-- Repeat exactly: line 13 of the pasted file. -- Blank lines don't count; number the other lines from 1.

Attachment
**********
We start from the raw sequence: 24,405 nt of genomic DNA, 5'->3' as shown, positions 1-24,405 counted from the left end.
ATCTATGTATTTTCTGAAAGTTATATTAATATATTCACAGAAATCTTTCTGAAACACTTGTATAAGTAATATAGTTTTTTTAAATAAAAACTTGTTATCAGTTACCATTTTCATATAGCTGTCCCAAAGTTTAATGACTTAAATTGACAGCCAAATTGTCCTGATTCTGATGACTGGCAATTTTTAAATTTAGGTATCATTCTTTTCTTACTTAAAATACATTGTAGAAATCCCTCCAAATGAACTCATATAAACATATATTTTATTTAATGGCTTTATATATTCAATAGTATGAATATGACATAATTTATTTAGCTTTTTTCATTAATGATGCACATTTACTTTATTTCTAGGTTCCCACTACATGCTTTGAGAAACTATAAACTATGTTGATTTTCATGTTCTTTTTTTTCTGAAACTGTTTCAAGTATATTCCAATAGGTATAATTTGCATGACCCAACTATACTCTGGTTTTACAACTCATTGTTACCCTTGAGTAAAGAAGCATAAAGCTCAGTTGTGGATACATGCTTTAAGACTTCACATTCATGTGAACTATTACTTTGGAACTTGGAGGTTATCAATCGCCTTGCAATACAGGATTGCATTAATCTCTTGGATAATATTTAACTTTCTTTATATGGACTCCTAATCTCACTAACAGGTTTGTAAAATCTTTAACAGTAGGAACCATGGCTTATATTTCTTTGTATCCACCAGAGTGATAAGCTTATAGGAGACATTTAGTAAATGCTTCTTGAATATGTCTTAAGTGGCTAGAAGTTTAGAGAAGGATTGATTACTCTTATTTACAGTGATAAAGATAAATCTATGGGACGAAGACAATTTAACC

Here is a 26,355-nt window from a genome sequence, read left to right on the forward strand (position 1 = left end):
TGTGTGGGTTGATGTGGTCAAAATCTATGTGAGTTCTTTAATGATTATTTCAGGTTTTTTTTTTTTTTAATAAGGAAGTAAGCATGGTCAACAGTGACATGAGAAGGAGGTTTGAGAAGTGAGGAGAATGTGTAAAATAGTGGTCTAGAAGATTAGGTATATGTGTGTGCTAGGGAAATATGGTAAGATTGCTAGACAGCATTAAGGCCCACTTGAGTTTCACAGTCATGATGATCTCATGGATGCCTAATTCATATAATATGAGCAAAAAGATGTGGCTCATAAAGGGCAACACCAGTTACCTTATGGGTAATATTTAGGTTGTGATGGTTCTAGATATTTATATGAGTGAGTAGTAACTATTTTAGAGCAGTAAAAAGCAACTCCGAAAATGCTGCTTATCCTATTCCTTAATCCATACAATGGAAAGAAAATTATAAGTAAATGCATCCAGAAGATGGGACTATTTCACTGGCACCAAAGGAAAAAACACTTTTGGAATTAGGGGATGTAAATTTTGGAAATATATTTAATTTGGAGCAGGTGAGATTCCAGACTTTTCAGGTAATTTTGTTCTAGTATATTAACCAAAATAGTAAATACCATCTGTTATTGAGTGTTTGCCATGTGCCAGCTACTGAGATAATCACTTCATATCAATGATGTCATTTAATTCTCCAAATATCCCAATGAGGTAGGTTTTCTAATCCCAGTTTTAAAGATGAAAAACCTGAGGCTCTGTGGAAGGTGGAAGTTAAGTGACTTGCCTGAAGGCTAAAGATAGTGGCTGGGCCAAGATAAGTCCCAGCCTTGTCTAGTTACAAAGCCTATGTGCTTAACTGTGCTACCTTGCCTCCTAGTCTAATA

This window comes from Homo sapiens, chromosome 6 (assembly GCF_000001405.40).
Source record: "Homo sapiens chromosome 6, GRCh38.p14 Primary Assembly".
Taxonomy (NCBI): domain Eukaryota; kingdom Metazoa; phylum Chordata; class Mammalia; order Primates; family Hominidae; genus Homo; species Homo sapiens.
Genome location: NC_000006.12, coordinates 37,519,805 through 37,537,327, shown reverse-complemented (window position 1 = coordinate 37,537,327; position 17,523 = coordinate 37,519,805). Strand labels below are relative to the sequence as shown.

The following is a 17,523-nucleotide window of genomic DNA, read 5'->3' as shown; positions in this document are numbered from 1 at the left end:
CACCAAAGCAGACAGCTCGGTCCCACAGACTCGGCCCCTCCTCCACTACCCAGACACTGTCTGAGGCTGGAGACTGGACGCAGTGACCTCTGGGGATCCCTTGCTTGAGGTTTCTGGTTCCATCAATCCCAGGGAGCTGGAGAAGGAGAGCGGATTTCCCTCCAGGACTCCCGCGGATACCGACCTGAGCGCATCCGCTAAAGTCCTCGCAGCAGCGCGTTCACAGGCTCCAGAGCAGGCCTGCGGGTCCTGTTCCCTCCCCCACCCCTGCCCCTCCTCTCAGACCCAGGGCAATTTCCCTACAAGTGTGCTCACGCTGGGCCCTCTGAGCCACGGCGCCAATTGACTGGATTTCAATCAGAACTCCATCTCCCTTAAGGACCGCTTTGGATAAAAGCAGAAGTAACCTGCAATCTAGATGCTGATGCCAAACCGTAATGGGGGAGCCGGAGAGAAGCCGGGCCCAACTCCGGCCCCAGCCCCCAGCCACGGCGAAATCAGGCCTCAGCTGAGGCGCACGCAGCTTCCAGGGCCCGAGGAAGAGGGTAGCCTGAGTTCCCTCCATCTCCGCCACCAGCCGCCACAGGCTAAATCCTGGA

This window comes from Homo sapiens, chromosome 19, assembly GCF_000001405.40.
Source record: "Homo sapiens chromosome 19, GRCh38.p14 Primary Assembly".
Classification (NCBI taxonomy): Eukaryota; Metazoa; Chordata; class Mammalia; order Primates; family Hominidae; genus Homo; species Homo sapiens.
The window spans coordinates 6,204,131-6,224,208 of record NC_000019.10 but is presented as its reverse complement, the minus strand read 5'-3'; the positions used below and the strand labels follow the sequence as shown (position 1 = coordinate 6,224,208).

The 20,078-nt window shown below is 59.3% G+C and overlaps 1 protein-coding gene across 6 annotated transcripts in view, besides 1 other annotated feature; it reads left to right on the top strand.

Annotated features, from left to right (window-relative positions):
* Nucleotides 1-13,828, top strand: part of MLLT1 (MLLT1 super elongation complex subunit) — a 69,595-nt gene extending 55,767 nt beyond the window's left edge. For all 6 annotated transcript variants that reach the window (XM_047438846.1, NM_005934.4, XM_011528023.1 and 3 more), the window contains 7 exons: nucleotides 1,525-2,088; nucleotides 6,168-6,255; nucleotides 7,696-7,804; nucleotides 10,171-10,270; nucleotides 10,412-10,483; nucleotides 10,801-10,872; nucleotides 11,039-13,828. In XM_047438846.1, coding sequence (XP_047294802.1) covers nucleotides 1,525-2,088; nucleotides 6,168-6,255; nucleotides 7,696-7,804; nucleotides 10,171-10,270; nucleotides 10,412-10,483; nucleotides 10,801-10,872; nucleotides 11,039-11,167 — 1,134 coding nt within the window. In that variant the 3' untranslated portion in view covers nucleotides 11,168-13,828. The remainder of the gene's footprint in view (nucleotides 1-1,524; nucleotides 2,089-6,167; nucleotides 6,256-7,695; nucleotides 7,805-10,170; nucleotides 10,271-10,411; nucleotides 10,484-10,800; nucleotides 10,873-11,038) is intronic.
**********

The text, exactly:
Classification (NCBI taxonomy): Eukaryota; Metazoa; Chordata; class Mammalia; order Primates; family Hominidae; genus Homo; species Homo sapiens.